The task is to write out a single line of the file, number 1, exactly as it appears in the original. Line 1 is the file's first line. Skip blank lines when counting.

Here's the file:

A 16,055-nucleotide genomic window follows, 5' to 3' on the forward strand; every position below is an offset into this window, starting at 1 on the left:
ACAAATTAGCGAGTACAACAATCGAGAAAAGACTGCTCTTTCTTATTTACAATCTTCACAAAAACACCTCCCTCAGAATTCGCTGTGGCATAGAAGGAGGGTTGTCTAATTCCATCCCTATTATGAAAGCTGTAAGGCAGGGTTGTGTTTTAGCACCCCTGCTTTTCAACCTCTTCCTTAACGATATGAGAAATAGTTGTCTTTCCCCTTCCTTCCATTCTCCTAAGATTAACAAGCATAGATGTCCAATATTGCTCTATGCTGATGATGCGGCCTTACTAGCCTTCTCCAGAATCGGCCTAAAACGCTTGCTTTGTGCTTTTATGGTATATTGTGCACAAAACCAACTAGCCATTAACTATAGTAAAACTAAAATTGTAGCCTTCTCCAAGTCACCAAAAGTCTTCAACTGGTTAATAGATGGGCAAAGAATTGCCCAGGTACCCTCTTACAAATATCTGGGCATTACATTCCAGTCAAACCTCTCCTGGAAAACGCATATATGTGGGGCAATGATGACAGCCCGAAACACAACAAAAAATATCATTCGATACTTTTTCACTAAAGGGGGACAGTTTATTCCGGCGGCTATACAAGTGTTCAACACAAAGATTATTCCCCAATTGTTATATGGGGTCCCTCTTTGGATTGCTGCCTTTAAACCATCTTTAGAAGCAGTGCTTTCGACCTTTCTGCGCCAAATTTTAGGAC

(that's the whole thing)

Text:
A 16,055-nucleotide genomic window follows, 5' to 3' on the forward strand; every position below is an offset into this window, starting at 1 on the left: